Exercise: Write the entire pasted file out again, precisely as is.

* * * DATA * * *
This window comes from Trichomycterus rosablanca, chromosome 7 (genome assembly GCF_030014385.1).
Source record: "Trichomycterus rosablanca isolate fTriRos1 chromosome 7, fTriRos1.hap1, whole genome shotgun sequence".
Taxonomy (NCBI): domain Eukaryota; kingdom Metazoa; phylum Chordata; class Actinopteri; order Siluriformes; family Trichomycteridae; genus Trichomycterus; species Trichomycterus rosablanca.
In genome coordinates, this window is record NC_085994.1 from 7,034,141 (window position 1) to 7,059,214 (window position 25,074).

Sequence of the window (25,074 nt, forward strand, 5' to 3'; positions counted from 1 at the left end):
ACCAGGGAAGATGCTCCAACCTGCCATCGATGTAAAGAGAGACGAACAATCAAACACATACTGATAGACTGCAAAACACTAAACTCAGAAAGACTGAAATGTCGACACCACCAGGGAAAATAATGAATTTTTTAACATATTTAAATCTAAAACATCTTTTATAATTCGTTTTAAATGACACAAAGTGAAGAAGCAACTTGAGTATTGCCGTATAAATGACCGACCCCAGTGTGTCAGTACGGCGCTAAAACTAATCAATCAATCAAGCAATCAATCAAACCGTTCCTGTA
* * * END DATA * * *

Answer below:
This window comes from Trichomycterus rosablanca, chromosome 7 (genome assembly GCF_030014385.1).
Source record: "Trichomycterus rosablanca isolate fTriRos1 chromosome 7, fTriRos1.hap1, whole genome shotgun sequence".
Taxonomy (NCBI): domain Eukaryota; kingdom Metazoa; phylum Chordata; class Actinopteri; order Siluriformes; family Trichomycteridae; genus Trichomycterus; species Trichomycterus rosablanca.
In genome coordinates, this window is record NC_085994.1 from 7,034,141 (window position 1) to 7,059,214 (window position 25,074).

Sequence of the window (25,074 nt, forward strand, 5' to 3'; positions counted from 1 at the left end):
ACCAGGGAAGATGCTCCAACCTGCCATCGATGTAAAGAGAGACGAACAATCAAACACATACTGATAGACTGCAAAACACTAAACTCAGAAAGACTGAAATGTCGACACCACCAGGGAAAATAATGAATTTTTTAACATATTTAAATCTAAAACATCTTTTATAATTCGTTTTAAATGACACAAAGTGAAGAAGCAACTTGAGTATTGCCGTATAAATGACCGACCCCAGTGTGTCAGTACGGCGCTAAAACTAATCAATCAATCAAGCAATCAATCAAACCGTTCCTGTA